But look man, like I said on the basis that you're making some kind of wise-crack about my idea on TLS suggests that you wouldn't need or be willing to pay me $15/hr to discuss these matters.

I told you I fucking refused to retake. If I pre-paid, I demand my money back. But other than that, people are fucking retarded for saying you'd need to point your clients to TLS. And I didn't know there were people who used their UG's pre-law advisor but if people actually use her, go for it.

But more importantly, don't ask legal questions on this fucking website, brohammer

mr.hands
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Re: Admissions Advising

Postby mr.hands » Tue Dec 25, 2012 3:17 pm

The first question people will ask is"what are you're credentials? How are you qualified to offer advice?" If you don't purport to be a professional, why are you charging money...

Getting admitted to a mediocre T1 school doesn't qualify you for anything. I'm not just being contrarian, I'm genuinely curious as to how you'll answer these questions. Seriously

Ti Malice
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Re: Admissions Advising

Postby Ti Malice » Tue Dec 25, 2012 4:00 pm

mr.hands wrote:The first question people will ask is"what are you're credentials? How are you qualified to offer advice?" If you don't purport to be a professional, why are you charging money...

Getting admitted to a mediocre T1 school doesn't qualify you for anything. I'm not just being contrarian, I'm genuinely curious as to how you'll answer these questions. Seriously


Exactly what I was going to ask.

Your advice would quite likely be better than that of almost any prelaw advisor (blank stares and incoherent mumbling would probably clear that bar), but why will anyone listen to you? Because you got into Arizona or some such school?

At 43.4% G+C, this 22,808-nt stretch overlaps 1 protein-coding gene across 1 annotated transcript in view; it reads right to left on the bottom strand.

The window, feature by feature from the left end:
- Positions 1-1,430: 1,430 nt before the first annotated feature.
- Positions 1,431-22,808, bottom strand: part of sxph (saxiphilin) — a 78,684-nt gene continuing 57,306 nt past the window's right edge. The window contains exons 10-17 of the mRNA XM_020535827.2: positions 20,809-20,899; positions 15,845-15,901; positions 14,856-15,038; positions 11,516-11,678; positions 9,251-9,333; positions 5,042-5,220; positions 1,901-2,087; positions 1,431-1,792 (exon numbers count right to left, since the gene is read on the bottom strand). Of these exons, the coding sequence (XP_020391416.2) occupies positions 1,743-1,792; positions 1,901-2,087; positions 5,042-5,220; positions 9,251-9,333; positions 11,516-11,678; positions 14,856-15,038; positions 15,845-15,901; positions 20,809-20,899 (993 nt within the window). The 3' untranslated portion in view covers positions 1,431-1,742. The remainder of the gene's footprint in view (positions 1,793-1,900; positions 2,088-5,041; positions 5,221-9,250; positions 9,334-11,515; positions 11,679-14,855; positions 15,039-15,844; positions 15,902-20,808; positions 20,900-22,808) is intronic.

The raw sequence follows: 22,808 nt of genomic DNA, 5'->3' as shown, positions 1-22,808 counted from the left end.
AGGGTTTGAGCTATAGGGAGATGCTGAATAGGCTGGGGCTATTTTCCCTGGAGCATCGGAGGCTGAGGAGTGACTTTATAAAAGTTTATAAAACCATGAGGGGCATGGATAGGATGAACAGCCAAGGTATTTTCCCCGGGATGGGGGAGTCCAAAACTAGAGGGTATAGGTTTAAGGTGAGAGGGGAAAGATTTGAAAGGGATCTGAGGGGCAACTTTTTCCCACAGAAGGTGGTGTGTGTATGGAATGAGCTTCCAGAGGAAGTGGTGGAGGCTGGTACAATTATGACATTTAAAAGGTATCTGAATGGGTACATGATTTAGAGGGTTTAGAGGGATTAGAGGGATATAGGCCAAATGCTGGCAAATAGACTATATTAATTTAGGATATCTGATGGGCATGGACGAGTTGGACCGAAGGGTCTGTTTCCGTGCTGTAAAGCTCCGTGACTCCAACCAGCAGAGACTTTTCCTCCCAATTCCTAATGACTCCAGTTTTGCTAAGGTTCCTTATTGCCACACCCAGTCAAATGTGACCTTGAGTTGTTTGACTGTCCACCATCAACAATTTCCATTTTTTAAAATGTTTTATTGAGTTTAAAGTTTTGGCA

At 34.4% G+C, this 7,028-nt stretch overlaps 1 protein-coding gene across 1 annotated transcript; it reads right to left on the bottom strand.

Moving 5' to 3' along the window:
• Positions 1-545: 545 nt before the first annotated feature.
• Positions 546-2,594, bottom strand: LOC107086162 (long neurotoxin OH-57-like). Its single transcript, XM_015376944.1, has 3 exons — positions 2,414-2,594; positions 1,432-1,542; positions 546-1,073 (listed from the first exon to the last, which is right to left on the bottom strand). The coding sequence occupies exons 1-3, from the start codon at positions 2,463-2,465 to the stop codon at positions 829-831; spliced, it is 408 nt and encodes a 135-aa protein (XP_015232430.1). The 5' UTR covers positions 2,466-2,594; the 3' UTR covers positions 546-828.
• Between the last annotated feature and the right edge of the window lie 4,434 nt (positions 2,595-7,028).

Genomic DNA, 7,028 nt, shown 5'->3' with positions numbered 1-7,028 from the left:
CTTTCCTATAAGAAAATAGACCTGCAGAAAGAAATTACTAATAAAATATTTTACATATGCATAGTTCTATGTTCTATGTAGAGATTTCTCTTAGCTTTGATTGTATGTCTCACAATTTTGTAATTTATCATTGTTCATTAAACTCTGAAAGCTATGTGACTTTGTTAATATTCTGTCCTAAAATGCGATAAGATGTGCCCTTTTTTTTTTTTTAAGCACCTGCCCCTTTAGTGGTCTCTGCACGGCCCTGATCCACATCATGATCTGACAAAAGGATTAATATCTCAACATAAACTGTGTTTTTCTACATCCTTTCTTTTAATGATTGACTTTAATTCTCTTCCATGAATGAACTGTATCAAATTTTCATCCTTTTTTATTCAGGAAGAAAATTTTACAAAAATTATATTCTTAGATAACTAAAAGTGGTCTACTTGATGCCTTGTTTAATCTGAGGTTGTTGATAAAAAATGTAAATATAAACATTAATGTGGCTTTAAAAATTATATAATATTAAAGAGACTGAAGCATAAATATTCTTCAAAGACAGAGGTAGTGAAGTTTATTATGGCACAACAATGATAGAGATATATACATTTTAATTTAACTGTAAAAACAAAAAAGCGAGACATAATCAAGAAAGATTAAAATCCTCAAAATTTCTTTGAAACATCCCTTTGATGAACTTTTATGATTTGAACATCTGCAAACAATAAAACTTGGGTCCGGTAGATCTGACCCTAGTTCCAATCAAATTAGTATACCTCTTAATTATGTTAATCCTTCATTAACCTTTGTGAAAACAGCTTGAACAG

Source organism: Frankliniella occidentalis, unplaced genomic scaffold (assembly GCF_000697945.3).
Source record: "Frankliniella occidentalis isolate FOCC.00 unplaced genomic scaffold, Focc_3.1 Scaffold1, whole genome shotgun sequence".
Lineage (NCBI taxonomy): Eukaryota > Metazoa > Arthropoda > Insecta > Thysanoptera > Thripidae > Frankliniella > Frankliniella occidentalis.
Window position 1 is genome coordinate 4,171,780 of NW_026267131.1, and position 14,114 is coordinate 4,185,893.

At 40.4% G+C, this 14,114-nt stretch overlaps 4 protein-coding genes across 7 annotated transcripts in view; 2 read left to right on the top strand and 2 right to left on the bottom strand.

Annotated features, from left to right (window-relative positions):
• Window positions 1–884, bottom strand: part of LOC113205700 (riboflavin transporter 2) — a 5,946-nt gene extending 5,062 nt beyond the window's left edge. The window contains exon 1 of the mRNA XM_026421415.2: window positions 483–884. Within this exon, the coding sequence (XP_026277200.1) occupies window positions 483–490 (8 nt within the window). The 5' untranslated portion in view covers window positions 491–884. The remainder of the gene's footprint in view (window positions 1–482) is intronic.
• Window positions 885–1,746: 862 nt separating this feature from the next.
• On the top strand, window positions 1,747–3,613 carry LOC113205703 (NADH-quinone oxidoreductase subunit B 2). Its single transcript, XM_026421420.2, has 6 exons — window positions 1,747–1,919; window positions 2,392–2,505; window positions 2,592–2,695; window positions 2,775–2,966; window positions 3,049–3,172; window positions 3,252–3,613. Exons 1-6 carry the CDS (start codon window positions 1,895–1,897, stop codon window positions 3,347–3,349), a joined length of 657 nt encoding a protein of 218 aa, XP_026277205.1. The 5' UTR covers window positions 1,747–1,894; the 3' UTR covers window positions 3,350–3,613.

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IAFG
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Re: Admissions Advising

Postby IAFG » Tue Dec 25, 2012 4:17 pm

Wait I should do this

I am better credentialed than this clown and have a ton of free time

I was thinking of LSAT tutoring but maybe both instead

WanderingPondering
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Re: Admissions Advising

Postby WanderingPondering » Tue Dec 25, 2012 4:46 pm

laxbrah420 wrote:OP, I don't understand the point of this? How will you make money?

Here's my situation:

I go to SUNY Cortland. I've studied economics and have a 3.1 GPA. I have a job lined up next year as a temp at a corporate real estate office that will pay me $18/hour. My parents will pay for 50% of my law school or $50k, whichever is more. I got a 166 on the LSAT in October and will be applying next cycle (class of 2017). I refuse to retake. I want to study international law. What should I do?

Now how do you make money off me?


Is this really your situation or is it a hypo? We have almost identical circumstances, down to university, grades, job, lsat score and test date.